Apple's next mobile operating system, iOS 6, is set for a fall release date, but hackers have already found a flaw within the software. It was reported that the SMS messaging in iOS 6 can be manipulated so that the sender of the message can change the "Reply To" number to a different number from the original.

The alleged security flaw was discovered on Friday, and Apple responded to the concerns the next day.

"Apple takes security very seriously," representatives from the Cupertino, Calif.-based company told The Verge on Saturday. "When using iMessage instead of SMS, addresses are verified which protects against these kinds of spoofing attacks."

The hacker, known as Pod2g, reportedly said in a blog post that this flaw has existed since 2007 when the first iPhone was released, and still hasn't been addressed with iOS 6.

The SMS Message app shows users and sends any replies to the number that is specified in the "Reply To" field, The Verge reports. However, this field can be spoofed when sending a message to any phone.

This loophole means that a user could send iPhone users messages pretending to be from the receiver's banks or other trusted sources. As a result, users could ask for personal information from other iPhone users without them known the identity of the sender.

"Now you are alerted," Pod2g wrote in the blog post. "Never trust any SMS you received on your iPhone at first sight."

The Apple spokesperson also told The Verge that it is crucial for mobile device users to remember that this issue exists in any SMS service, not only those used on the iPhone.

"One of the limitations of SMS is that it allows messages to be sent with spoofed addresses to any phone," the spokesperson said. "So we urge customers to be extremely careful if they're directed to an unknown website or address over SMS. "

Although this issue with SMS messaging is one that exists on all platforms, it is likely that Apple will make some alterations to its iOS 6 software before the operating system is launched, Bryan Bishop of The Verge believes.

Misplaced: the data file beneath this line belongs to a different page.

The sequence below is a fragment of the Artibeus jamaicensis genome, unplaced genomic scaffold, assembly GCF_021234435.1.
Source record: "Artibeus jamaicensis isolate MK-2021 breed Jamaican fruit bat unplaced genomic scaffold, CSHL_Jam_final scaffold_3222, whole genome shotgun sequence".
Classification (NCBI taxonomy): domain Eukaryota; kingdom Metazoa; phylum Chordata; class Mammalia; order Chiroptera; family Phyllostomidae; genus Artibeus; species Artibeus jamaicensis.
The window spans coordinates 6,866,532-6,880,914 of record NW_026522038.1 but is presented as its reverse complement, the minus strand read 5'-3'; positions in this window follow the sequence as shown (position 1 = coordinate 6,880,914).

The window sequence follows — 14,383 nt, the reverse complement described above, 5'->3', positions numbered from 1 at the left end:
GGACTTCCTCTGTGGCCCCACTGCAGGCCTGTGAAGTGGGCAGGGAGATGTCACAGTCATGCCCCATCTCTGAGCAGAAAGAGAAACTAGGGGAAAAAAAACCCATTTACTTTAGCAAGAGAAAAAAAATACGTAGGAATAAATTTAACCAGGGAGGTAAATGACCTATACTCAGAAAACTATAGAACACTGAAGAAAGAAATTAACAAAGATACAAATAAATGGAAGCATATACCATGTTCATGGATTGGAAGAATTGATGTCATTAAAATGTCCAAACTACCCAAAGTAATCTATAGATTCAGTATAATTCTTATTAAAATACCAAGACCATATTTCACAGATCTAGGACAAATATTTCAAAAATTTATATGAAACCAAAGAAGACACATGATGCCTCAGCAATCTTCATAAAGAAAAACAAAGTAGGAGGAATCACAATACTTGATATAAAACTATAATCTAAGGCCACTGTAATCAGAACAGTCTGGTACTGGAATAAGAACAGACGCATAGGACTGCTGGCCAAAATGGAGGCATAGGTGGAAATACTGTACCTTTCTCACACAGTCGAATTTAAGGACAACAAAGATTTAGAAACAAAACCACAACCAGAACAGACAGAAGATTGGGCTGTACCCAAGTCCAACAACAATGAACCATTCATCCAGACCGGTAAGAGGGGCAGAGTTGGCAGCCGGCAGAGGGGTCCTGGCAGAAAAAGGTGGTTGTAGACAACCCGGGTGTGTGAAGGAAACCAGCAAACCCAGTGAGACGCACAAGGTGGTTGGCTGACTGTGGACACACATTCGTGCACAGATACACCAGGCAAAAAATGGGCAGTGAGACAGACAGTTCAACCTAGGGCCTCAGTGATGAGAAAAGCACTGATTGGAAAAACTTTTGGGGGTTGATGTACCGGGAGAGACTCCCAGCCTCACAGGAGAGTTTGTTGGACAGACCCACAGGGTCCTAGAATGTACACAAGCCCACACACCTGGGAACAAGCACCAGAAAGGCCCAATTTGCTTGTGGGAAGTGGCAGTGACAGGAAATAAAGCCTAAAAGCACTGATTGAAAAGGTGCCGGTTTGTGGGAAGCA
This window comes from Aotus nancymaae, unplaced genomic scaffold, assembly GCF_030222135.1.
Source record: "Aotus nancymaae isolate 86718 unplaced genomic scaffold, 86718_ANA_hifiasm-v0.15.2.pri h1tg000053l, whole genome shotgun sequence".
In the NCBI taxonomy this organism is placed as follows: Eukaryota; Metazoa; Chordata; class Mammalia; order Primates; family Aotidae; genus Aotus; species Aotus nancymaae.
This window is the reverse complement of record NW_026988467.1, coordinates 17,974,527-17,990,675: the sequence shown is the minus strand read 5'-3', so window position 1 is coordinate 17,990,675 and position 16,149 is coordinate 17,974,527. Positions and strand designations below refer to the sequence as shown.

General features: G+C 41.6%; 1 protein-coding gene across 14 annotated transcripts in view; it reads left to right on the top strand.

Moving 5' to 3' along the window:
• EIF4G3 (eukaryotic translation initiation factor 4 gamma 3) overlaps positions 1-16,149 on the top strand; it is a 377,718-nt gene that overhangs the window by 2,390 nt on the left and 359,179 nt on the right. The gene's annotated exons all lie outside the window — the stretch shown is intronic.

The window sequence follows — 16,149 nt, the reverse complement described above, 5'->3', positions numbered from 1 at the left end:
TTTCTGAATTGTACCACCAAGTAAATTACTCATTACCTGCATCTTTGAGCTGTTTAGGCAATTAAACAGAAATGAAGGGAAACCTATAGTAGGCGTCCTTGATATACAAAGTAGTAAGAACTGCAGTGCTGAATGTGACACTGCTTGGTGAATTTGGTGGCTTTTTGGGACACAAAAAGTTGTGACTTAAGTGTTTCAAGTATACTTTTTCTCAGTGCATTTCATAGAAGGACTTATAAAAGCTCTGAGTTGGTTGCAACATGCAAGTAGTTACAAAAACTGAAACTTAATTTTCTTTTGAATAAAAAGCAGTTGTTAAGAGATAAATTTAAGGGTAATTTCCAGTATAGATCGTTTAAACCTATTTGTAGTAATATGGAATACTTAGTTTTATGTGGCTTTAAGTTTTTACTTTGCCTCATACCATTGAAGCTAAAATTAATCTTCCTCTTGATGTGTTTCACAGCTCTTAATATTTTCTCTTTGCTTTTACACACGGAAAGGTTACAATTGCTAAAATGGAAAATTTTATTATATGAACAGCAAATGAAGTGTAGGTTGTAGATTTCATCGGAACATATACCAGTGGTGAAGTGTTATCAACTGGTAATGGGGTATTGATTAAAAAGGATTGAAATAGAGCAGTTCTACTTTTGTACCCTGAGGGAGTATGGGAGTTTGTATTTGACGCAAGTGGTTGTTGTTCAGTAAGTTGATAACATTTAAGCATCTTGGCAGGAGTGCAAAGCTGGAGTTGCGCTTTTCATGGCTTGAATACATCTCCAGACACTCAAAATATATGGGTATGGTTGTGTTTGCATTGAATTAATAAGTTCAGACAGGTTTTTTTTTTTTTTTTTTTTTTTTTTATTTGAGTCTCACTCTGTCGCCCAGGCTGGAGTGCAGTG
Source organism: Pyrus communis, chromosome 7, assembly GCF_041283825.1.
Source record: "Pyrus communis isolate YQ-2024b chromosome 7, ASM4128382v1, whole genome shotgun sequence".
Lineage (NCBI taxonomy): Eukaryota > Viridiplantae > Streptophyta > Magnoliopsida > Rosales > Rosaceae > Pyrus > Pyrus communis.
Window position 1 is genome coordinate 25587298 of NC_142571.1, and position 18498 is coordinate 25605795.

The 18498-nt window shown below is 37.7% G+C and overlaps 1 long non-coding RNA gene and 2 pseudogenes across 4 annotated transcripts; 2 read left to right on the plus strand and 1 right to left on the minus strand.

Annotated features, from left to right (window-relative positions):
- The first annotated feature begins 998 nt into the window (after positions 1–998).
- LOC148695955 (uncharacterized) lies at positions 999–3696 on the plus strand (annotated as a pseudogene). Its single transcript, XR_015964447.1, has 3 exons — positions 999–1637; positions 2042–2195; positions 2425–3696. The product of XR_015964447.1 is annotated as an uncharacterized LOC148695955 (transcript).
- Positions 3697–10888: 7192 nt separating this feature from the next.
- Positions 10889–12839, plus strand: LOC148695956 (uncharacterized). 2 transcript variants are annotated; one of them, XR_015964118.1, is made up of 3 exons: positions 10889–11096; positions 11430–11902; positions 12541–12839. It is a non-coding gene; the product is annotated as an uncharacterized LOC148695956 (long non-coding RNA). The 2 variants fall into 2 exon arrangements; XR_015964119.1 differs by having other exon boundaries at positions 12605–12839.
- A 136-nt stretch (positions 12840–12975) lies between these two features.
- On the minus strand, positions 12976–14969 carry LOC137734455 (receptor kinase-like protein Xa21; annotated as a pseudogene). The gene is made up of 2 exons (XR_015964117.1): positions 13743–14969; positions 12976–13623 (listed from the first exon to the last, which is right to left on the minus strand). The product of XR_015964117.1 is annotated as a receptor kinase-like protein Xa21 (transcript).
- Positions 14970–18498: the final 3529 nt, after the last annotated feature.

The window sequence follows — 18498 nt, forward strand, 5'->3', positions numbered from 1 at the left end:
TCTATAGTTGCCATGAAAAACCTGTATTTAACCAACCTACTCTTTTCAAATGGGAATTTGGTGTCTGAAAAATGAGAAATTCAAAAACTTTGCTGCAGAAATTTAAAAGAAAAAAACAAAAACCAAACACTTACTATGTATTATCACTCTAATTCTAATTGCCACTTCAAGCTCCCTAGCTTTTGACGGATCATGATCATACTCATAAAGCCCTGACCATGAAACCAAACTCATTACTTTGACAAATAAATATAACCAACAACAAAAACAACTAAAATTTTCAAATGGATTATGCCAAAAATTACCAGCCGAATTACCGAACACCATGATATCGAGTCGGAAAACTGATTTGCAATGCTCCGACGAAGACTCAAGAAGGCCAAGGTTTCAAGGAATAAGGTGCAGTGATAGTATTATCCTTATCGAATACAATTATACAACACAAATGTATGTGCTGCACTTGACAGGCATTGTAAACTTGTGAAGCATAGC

"That said, with all the attention the matter has been getting, we wouldn't be surprised to see Cupertino tweak the application to try to resolve any confusion before iOS 6 is released later this year," he wrote.

But this text messaging issue isn't the only feature to spark some controversy among iPhone users waiting for iOS 6. It was recently reported that the next iteration of Apple's mobile operating system will not come with the YouTube app pre-installed.

A survey conducted by CouponCodes4U last week provided evidence that users are disappointed by this omission.  The company surveyed 2,135 Americans between the ages of 18-30, 67 of which said that they own an iPhone.

Of that percentage, 63 percent said that they use the pre-installed YouTube app. Furthermore, 41 percent said that they use this app more than four times a week.

All of the respondents were asked how they felt about Apple's plans to drop YouTube -- a subsidiary of Apple's nemesis Google -- from iOS 6.  At 55 percent, more than half said that the decision was "disappointing."

Apple is also axing Google Maps from its inventory of apps, and will be rolling out its own self-branded maps app to roll out with iOS 6. In addition, here are the other features expected to come to iOS devices in the fall:

-             Siri

-          Accessibility

-          Features From OS X "Mountain Lion," such as a 'Do Not Disturb' feature in the Notification Center .

-          Passbook

-          Custom Email Alerts

-          Clock for iPad

-          Reminders Badges

-          Find My Friends Optimized

-          Bluetooth Enhancements

-          Updating Apps

-          "New" Banners

-          Dictionaries in the Cloud

-          Color-Matching Menu Bar

-          Faux Light Reflection

-          Facebook Integration